Jim’s Basic Rules of Windows Server Deduplication for Backup Repositories
I have repeated these a few times as I’ve honed them over the years. If you feel like you’ve read or heard this before its been part of my VeeamON presentations in both 2014 and 2015 as well as part of blog posts both here and on 4sysops.com. In any case here are the basics on care and feeding your deduplicated repositories.
- Format the Volume Correctly. Doing large-scale deduplication is not something that should be done without getting it right from the start. Because when we talk about backup files, or virtual disks in general for that matter, we are talking about large files we always want to format the volume through the command line so we can put some modifiers in there. The two attributes we really want to look at is /L and /A:64k. The /L is an NTFS only attribute which overrides the default (small) size of the file record. The /A controls the allocation unit size, setting the block size. So for a given partition R: your format string may look like this:
format R: /L /A:64k /V:BackupRepo1
- Control File Size As Best You Can. Windows Server 2012 R2 Deduplication came with some pretty stringent recommendations when it came to maximum file size and using deduplication, 1 TB. With traditional backup files blowing past that is extremely easy to do when you have all of your VMDKs rolled into a single backup file even after compression. While I have violated that recommendation in the past without issue I’ve also heard many horror stories of people who found themselves with corrupted data due to this. Your best bet is to be sure to enable Per-VM backup chains on your Backup Repository (Backup Infrastructure> Backup Repositories> [REPONAME] > Repository> Advanced).
- Schedule and Verify Weekly Defragmentation. While by default Windows schedules weekly defragmentation jobs on all volumes these days the one and only time I came close to getting burnt but using dedupe was when said job was silently failing every week and the fragmentation became too much. I found out because my backup job began failing due to corrupted backup chain, but after a few passes of defragmenting the drive it was able to continue without error and test restores all worked correctly. For this reason I do recommend having the weekly job but make sure that it is actually happening.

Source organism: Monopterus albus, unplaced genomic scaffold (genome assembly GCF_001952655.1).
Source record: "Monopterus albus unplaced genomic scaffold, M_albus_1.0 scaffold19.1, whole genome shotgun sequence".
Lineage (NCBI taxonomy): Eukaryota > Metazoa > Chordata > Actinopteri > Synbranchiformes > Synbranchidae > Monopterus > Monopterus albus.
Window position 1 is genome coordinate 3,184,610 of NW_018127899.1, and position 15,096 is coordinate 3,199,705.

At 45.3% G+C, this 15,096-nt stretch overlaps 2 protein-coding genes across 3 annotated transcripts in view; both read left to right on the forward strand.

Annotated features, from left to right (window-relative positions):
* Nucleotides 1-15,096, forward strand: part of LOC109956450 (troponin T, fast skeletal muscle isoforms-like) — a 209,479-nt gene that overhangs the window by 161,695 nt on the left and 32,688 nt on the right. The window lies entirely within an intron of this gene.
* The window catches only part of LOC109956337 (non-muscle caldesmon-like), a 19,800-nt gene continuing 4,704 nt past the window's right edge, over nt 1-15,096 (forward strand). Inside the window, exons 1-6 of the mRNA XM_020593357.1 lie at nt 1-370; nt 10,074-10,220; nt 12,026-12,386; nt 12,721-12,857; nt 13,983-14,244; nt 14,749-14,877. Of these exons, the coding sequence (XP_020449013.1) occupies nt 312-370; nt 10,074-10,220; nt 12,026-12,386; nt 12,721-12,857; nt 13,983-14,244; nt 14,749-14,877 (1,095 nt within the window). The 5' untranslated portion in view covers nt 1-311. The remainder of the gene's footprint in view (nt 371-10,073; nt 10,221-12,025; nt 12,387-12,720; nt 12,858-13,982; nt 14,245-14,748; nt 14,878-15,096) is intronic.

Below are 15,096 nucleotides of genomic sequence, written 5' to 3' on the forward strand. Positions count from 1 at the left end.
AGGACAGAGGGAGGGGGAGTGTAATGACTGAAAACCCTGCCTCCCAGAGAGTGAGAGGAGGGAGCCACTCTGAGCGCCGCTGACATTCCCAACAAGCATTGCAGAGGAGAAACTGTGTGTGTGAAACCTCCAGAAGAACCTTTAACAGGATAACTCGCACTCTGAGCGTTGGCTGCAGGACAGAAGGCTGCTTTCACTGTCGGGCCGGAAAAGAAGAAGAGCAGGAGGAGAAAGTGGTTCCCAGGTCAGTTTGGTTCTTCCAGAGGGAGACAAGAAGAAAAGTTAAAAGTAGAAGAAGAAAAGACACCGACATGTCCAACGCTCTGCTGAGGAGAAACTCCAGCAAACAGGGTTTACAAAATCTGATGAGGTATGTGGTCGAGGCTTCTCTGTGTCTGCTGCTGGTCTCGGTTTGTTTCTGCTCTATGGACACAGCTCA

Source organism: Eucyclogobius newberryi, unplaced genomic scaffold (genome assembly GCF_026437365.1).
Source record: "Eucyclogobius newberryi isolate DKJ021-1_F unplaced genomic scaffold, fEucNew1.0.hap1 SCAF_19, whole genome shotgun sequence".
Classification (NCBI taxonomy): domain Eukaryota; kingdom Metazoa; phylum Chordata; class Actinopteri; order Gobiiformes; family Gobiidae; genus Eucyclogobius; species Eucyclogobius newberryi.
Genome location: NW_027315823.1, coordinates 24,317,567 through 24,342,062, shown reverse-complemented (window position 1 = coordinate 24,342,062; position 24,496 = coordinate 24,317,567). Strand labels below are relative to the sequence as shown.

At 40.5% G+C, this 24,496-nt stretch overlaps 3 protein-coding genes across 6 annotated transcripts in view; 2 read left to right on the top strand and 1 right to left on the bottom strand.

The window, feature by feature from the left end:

- Enable Storage-Level Corruption Guard. Now that all of these things are done we should be good, but a system left untested can never be relied upon. With Veeam Backup & Replication v9 we now have the added tool on our backup jobs of being able to do periodic backup corruption checks. When you are doing anything even remotely risky like this it doesn’t hurt to make sure this is turned on and working. To enable this go to the Maintenance tab of the Advanced Storage settings of your job and check the top box. If you have a shorter retention time frame you may want to consider setting this to weekly.
- Modify Deduplication Schedule To Allow for Synthetic Operations. Finally the last recommendation has to do more with performance than with integrity of data. If you are going to be doing weekly synthetic fulls I’ve found performance is greatly decreased if you leave the default file age before deduplication setting (3 or 5 days depending on version of Windows) enabled. This is because in order to do the operation it has to reinflate each of the files before doing the operation. Instead set the deduplication age to 8 days to allow for the files to already be done processing before they were deduplicated. For more information on how to enable deduplication as well as how to modify this setting see my blog over on 4sysops.com.
Well with that you now know all I know about deduplicating VBR repositories with Windows Server. Although there is currently a bug in the wild with Server 2016 deduplication, with a fix available, the latest version of Windows Server shows a lot of promise in its storage deduplication abilities. Among other things it pushes the file size limit up and does quite a bit to increase performance and stability.